Democrats are capitalizing on the impaneling of a Texas grand jury to investigate whether Gov. Rick Perry broke the law in his efforts to get a state prosecutor to resign by threatening to withhold millions in funding for her office, according to The San Antonio Express-News.
On Tuesday, the Democratic National Committee will unveil a parody of the opening credits of "Law and Order" with "Law & Disorder: Republican Governors' Unit" that will mention the Perry investigation, along with investigations into the bridge closing scandal of New Jersey Gov. Chris Christie, and Wisconsin Gov. Scott Walker's campaign in his recall bid.
Perry is being scrutinized for his efforts to force Travis County District Attorney Rosemary Lehmberg, a Democrat, to step down after she was convicted of drunk driving last year.
Perry, a powerful governor who has held the office for 14 years, longer than any other Texan, threatened to veto state funds earmarked for the Public Integrity Unit. The unit investigates the misdeeds of state agencies and officials and is overseen by Lehmberg, who served a 45-day jail sentence. Police video captured Lehmberg being combative during the arrest and at the jail.
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Republicans, according to the Associated Press, have long felt Lehmberg inserted politics into the unit's investigations.
The Lone Star State's constitution allows a governor the power to veto legislation and funds and a "threat to do something legal is protected speech," University of Texas law professor Ross Fischer told the Dallas Morning News.
"You've got a really high burden, and you've got to make these elements fit the conduct. And it looks like it's going to be a stretch," Fischer told the paper.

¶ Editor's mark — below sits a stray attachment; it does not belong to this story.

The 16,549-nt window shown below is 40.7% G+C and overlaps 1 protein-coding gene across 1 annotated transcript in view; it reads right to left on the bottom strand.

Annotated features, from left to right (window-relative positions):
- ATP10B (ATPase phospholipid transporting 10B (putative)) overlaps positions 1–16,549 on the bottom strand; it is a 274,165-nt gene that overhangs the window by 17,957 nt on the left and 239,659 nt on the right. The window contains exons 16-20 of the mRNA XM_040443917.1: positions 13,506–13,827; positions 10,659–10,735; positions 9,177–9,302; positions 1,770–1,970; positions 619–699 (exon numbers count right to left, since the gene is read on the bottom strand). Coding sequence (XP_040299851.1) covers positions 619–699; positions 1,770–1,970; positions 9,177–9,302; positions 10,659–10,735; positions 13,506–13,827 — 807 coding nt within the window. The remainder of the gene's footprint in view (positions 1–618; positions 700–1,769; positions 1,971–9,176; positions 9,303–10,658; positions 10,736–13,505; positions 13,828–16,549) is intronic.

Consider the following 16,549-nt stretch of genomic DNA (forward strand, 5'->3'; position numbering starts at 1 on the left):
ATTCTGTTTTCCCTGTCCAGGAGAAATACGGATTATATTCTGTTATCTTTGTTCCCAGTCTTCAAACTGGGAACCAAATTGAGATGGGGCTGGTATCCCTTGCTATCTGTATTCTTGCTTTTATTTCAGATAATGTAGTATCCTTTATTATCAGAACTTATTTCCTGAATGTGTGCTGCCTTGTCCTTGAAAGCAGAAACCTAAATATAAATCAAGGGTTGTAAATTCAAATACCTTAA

Perry announced last year that he would not seek a fourth term as governor. He has been busy revamping his image
since his less than stellar 2012 presidential bid, punctuated by him forgetting during a debate the third federal agency he said he wanted to eliminate.
Perry has spanned the globe and spent time in Iowa and South Carolina. He has made appearances on both late-night talk shows and Sunday morning roundtables. Though he maintains he won't make a decision until next year on another run for president, Politico reports that a team of advisers has been working with Perry for months, preparing him for a bid.
Perry's former presidential campaign spokesman, Ray Sullivan, told Politico that his former boss is doing an excellent job of imparting his message to the American public.
"He just seems like a very confident, upbeat and articulate spokesman for conservative policy and values," Sullivan said.
Perry has remained conspicuously quiet on the subject, but he did tease the audience at a Jimmy Kimmel interview in Austin recently.
"You know, America is a great place for second chances," he mused.
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